PDAs, PowerPoint and Projectors
See Also: PowerPoint Templates for ORM
Author: Geetesh Bajaj
Date Created: February 10th 2004
Last Updated: June 14th 2012
Note: Most of the products mentioned in this article have been discontinued.This article was first authored in 2004, and while I did update it a few times, the list of discontinued products seems to be growing. Fortunately, newer products have been launched including Impatica's ShowMate that lets you project PowerPoint presentations in wireless mode from your PDA to projector. Also, I won't be updating this page too often -- it you have any thoughts, do contact me through the feedback form...
See Also: Impatica ShowMate Review
Many people I know would love to travel without laptops--even if they have to make presentations. Imagine leaving that brick of a laptop behind--wouldn't that be bliss?
PDAs provide compelling reasons - in fact, weight in itself is no longer the only factor that tilts the scales in their favour. They are simple to use, connect easily and the newest generation of PDAs have amazing capabilities. A whole new array of software and hardware product take advantage of the PDA's presentation aptitudes--in fact, most hardware solutions include a basic bundled software application. More advanced software applications are also available--first, we'll take a look at the required presentation hardware and then move on to the software. And yes, we'll look at both PocketPC (Windows Mobile) and Palm based solutions.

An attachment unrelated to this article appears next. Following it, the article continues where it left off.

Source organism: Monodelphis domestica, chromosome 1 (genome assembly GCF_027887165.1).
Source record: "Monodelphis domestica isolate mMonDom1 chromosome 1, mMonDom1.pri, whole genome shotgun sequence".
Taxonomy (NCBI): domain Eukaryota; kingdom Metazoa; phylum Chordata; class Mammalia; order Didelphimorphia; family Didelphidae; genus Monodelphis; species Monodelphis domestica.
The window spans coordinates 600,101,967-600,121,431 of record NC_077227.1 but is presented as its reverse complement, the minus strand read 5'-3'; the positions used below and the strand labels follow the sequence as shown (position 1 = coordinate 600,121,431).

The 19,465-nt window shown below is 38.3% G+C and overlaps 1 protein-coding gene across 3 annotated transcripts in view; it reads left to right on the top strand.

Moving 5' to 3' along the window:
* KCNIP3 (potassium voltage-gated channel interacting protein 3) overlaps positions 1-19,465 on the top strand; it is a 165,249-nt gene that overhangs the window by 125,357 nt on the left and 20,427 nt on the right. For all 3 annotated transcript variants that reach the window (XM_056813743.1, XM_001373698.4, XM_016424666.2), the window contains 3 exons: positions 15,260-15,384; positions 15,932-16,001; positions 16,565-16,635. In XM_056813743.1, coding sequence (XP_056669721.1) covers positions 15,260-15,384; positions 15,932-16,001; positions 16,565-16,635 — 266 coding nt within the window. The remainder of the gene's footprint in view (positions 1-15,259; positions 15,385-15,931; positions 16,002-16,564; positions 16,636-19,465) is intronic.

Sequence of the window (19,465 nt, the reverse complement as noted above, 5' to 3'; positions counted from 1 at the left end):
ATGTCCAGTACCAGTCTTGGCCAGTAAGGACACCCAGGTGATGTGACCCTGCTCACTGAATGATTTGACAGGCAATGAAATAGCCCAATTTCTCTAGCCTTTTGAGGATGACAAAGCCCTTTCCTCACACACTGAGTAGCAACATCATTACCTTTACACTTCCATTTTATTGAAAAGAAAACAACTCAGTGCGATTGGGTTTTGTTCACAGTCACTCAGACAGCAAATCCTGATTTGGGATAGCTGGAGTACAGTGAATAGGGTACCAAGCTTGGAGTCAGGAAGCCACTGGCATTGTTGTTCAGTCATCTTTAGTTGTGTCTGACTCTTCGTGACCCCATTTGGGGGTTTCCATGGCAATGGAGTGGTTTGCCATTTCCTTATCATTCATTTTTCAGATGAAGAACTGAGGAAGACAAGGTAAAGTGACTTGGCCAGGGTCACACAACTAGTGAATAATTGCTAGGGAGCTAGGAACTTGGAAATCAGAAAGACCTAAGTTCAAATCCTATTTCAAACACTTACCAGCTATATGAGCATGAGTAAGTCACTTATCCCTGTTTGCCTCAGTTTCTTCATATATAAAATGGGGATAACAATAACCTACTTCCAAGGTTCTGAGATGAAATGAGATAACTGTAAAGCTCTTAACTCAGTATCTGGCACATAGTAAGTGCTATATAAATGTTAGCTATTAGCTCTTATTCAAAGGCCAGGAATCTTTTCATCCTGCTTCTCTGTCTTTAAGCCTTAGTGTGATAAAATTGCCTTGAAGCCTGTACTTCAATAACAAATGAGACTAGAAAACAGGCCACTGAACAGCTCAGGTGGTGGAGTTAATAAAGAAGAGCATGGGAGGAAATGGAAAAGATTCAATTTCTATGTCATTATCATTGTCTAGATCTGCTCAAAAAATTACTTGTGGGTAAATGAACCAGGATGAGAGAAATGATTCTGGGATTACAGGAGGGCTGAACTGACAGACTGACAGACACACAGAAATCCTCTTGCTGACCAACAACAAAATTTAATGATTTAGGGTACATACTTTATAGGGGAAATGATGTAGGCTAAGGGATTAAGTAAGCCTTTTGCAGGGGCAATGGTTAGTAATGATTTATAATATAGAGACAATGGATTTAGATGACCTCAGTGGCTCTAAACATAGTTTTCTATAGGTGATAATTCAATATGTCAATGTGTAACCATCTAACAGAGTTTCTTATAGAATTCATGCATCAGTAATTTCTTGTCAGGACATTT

PDAs don't include any output options that would allow you to attach them directly to a projector--to overcome this handicap, you can use specialized products that in effect act as cabling devices between your PDA and projector.
Margi Systems (http://www.margi.com) creates the Presenter-to-Go (US$199) series of cabling devices that connect your Palm or a PocketPC based PDA to a projector. Margi's product, which is a recipient of Presentations magazine's Standing Ovation Award includes a complete line for both the Palm and the PocketPC--these usually attach to PDAs using the CompactFlash, SD Card or Memory Stick slots on the PDA themselves. The other end of Margi's cabling devices feature a VGA out port that plug straight into a projector. Margi's offerings include an IR remote that controls the presentation along with a PowerPoint compatible software that needs to be installed on both your Windows based system and the PDA. Margi also includes a Margi printer-driver that converts output from any Windows application to a Margi compatible file--much like the Adobe PDF printer driver.
Note: As of now (May 2006), Margi has discontinued the Presenter-to-Go line.
Colorgraphic (http://www.colorgraphic.net) with its Voyager VGA CompactFlash card (US$175) based cabling device is another major player in the market. Unlike Margi, the Voyager offering works only with CompactFlash cards on your PDA--so if your PDA lacks a Compact Flash card slot, you won't be able to use this product. On the other hand, Voyager's product allows you to connect your PDA to a computer monitor and television as well apart from a projector. Voyager includes the ClearVue Suite from Westtek, a bundle of PDA applications that can show unaltered files from PowerPoint, Word and Excel (http://www.westtek.com).